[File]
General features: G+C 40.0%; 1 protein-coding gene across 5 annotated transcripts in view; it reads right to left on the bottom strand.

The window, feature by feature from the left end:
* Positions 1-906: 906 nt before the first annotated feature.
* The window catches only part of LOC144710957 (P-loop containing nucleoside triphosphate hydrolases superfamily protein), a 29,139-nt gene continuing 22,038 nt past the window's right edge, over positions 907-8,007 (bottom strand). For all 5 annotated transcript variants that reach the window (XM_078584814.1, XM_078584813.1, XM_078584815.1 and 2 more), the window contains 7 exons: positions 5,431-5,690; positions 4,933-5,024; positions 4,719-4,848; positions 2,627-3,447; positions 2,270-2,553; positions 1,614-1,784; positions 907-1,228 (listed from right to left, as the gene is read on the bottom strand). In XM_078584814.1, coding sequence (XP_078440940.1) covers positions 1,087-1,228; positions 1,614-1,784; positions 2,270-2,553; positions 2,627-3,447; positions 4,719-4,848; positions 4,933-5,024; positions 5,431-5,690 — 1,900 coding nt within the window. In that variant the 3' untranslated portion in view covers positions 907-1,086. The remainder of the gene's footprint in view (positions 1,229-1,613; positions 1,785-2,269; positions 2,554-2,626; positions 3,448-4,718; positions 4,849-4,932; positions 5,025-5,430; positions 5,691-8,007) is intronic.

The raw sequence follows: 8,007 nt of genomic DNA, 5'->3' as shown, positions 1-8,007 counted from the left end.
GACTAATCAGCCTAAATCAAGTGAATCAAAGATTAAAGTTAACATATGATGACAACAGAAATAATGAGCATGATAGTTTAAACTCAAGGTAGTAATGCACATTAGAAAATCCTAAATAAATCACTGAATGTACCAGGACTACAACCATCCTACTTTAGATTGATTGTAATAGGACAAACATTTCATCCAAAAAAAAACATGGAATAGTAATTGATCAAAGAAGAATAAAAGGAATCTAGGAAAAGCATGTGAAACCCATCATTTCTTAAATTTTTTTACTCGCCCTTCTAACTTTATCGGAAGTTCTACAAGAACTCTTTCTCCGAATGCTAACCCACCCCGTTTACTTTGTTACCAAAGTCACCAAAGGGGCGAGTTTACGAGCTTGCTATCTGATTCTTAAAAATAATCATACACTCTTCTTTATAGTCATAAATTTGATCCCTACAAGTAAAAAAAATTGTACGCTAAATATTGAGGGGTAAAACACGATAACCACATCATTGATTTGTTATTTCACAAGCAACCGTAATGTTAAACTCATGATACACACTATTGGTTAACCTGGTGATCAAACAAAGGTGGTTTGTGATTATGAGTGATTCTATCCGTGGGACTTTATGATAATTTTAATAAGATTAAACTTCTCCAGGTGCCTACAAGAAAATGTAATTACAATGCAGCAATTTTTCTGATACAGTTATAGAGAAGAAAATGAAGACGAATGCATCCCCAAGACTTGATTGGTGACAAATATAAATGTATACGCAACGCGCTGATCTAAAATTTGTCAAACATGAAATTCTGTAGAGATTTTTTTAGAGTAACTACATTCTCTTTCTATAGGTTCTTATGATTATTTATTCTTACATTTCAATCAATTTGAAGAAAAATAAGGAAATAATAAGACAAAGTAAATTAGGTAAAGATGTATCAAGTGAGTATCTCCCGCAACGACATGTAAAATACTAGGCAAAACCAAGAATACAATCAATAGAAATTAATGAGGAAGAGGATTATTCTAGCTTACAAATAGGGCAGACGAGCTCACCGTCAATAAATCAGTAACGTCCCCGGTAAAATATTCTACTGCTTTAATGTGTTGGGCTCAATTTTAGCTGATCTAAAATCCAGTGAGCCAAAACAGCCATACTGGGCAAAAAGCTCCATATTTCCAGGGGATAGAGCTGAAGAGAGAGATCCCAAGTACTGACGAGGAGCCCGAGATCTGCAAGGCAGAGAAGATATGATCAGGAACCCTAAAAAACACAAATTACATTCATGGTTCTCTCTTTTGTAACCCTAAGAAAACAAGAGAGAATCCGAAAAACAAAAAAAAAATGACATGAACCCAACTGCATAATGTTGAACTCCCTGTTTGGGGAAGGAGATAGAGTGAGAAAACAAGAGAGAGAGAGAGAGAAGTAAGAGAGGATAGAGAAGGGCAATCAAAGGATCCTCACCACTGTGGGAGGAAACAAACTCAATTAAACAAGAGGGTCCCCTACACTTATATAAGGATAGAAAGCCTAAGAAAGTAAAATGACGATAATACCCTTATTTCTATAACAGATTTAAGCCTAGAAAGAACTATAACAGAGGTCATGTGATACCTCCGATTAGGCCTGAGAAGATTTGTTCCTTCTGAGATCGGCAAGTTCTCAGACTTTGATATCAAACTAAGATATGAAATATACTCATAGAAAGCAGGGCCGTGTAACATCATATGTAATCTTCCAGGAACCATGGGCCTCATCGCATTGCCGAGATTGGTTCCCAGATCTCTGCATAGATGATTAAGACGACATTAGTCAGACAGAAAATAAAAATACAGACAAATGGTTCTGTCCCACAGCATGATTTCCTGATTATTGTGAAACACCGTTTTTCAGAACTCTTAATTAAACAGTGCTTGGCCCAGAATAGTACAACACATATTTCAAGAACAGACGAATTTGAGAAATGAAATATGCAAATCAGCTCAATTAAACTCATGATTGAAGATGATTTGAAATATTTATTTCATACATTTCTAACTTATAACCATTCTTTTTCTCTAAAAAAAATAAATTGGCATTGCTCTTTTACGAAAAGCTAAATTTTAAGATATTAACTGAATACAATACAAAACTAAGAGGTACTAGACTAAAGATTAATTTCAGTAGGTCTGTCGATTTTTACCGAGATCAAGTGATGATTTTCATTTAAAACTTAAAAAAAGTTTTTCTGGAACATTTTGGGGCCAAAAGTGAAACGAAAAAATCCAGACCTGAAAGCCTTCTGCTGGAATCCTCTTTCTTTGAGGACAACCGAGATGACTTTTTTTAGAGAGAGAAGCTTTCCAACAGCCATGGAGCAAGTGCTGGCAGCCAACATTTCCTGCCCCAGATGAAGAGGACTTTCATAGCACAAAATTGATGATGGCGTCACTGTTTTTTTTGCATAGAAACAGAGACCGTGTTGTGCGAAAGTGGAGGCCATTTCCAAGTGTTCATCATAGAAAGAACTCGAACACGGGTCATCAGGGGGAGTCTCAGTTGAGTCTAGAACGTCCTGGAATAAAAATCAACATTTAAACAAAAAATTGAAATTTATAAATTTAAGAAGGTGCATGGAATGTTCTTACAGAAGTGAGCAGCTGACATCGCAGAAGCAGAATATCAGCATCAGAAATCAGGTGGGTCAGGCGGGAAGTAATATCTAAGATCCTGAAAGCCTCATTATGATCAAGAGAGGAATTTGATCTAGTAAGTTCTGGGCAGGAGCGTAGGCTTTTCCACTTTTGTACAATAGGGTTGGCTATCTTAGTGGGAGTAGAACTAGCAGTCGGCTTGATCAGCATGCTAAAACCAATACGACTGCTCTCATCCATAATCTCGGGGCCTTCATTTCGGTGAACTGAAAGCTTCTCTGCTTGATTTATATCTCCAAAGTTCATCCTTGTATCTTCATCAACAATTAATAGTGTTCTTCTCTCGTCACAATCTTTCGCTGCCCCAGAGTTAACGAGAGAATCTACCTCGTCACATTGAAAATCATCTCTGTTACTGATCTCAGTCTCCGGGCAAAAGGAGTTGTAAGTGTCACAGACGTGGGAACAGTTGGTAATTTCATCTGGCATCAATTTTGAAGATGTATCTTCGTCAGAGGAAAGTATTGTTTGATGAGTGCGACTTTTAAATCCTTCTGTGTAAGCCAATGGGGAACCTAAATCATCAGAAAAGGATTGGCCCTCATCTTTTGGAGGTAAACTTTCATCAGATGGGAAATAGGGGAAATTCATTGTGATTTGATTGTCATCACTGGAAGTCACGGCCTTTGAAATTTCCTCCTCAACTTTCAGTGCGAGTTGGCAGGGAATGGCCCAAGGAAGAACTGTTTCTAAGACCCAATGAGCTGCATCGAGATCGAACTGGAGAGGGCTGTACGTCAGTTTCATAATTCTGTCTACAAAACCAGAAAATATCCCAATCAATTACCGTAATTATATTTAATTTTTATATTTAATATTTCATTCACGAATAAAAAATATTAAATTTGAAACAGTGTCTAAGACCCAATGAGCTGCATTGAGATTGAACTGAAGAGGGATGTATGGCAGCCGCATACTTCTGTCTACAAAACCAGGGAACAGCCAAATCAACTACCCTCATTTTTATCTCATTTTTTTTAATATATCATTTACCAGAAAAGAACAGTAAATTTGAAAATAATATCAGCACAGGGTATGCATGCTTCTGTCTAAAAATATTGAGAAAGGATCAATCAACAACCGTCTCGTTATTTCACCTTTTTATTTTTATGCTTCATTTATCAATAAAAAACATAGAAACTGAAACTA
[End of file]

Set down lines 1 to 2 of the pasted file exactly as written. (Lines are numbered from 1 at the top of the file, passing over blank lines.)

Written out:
General features: G+C 40.0%; 1 protein-coding gene across 5 annotated transcripts in view; it reads right to left on the bottom strand.

The window, feature by feature from the left end: